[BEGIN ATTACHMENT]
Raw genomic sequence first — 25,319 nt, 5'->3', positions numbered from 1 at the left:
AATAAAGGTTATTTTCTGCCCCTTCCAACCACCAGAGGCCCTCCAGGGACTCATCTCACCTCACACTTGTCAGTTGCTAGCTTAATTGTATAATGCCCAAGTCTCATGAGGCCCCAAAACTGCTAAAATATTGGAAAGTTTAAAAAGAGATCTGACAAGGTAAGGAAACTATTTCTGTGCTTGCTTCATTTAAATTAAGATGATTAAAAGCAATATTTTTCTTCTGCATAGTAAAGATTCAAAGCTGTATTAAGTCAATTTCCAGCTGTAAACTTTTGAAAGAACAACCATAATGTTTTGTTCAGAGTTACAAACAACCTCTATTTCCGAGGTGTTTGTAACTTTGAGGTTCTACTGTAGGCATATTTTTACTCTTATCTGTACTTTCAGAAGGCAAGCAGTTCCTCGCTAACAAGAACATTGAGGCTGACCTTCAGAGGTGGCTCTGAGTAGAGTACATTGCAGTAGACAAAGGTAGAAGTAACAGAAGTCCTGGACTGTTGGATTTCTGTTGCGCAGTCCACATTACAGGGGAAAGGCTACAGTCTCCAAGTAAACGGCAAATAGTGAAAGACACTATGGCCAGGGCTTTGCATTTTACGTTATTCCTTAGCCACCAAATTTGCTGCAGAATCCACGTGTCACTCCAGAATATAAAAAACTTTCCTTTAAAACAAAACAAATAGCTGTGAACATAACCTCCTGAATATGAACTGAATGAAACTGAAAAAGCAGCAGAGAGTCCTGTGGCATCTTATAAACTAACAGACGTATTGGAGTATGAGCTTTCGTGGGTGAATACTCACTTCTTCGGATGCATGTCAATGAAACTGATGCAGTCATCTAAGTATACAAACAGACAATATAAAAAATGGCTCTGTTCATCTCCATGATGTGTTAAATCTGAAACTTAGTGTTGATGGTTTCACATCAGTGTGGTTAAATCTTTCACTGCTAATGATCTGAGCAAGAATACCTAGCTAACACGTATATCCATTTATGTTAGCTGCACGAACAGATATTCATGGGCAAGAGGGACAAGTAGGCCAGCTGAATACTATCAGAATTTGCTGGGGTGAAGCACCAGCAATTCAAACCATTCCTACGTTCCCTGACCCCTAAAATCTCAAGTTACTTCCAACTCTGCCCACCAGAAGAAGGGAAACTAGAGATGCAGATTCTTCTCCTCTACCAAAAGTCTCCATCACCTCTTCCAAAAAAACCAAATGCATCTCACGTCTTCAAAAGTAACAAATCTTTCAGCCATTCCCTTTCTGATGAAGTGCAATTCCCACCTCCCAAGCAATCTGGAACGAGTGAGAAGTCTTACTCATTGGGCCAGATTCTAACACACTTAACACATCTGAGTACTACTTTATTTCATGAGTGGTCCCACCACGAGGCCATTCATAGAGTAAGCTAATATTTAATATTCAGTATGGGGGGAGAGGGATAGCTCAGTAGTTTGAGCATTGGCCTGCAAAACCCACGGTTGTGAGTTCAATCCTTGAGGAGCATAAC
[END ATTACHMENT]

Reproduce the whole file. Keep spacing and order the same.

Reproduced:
Raw genomic sequence first — 25,319 nt, 5'->3', positions numbered from 1 at the left:
AATAAAGGTTATTTTCTGCCCCTTCCAACCACCAGAGGCCCTCCAGGGACTCATCTCACCTCACACTTGTCAGTTGCTAGCTTAATTGTATAATGCCCAAGTCTCATGAGGCCCCAAAACTGCTAAAATATTGGAAAGTTTAAAAAGAGATCTGACAAGGTAAGGAAACTATTTCTGTGCTTGCTTCATTTAAATTAAGATGATTAAAAGCAATATTTTTCTTCTGCATAGTAAAGATTCAAAGCTGTATTAAGTCAATTTCCAGCTGTAAACTTTTGAAAGAACAACCATAATGTTTTGTTCAGAGTTACAAACAACCTCTATTTCCGAGGTGTTTGTAACTTTGAGGTTCTACTGTAGGCATATTTTTACTCTTATCTGTACTTTCAGAAGGCAAGCAGTTCCTCGCTAACAAGAACATTGAGGCTGACCTTCAGAGGTGGCTCTGAGTAGAGTACATTGCAGTAGACAAAGGTAGAAGTAACAGAAGTCCTGGACTGTTGGATTTCTGTTGCGCAGTCCACATTACAGGGGAAAGGCTACAGTCTCCAAGTAAACGGCAAATAGTGAAAGACACTATGGCCAGGGCTTTGCATTTTACGTTATTCCTTAGCCACCAAATTTGCTGCAGAATCCACGTGTCACTCCAGAATATAAAAAACTTTCCTTTAAAACAAAACAAATAGCTGTGAACATAACCTCCTGAATATGAACTGAATGAAACTGAAAAAGCAGCAGAGAGTCCTGTGGCATCTTATAAACTAACAGACGTATTGGAGTATGAGCTTTCGTGGGTGAATACTCACTTCTTCGGATGCATGTCAATGAAACTGATGCAGTCATCTAAGTATACAAACAGACAATATAAAAAATGGCTCTGTTCATCTCCATGATGTGTTAAATCTGAAACTTAGTGTTGATGGTTTCACATCAGTGTGGTTAAATCTTTCACTGCTAATGATCTGAGCAAGAATACCTAGCTAACACGTATATCCATTTATGTTAGCTGCACGAACAGATATTCATGGGCAAGAGGGACAAGTAGGCCAGCTGAATACTATCAGAATTTGCTGGGGTGAAGCACCAGCAATTCAAACCATTCCTACGTTCCCTGACCCCTAAAATCTCAAGTTACTTCCAACTCTGCCCACCAGAAGAAGGGAAACTAGAGATGCAGATTCTTCTCCTCTACCAAAAGTCTCCATCACCTCTTCCAAAAAAACCAAATGCATCTCACGTCTTCAAAAGTAACAAATCTTTCAGCCATTCCCTTTCTGATGAAGTGCAATTCCCACCTCCCAAGCAATCTGGAACGAGTGAGAAGTCTTACTCATTGGGCCAGATTCTAACACACTTAACACATCTGAGTACTACTTTATTTCATGAGTGGTCCCACCACGAGGCCATTCATAGAGTAAGCTAATATTTAATATTCAGTATGGGGGGAGAGGGATAGCTCAGTAGTTTGAGCATTGGCCTGCAAAACCCACGGTTGTGAGTTCAATCCTTGAGGAGCATAAC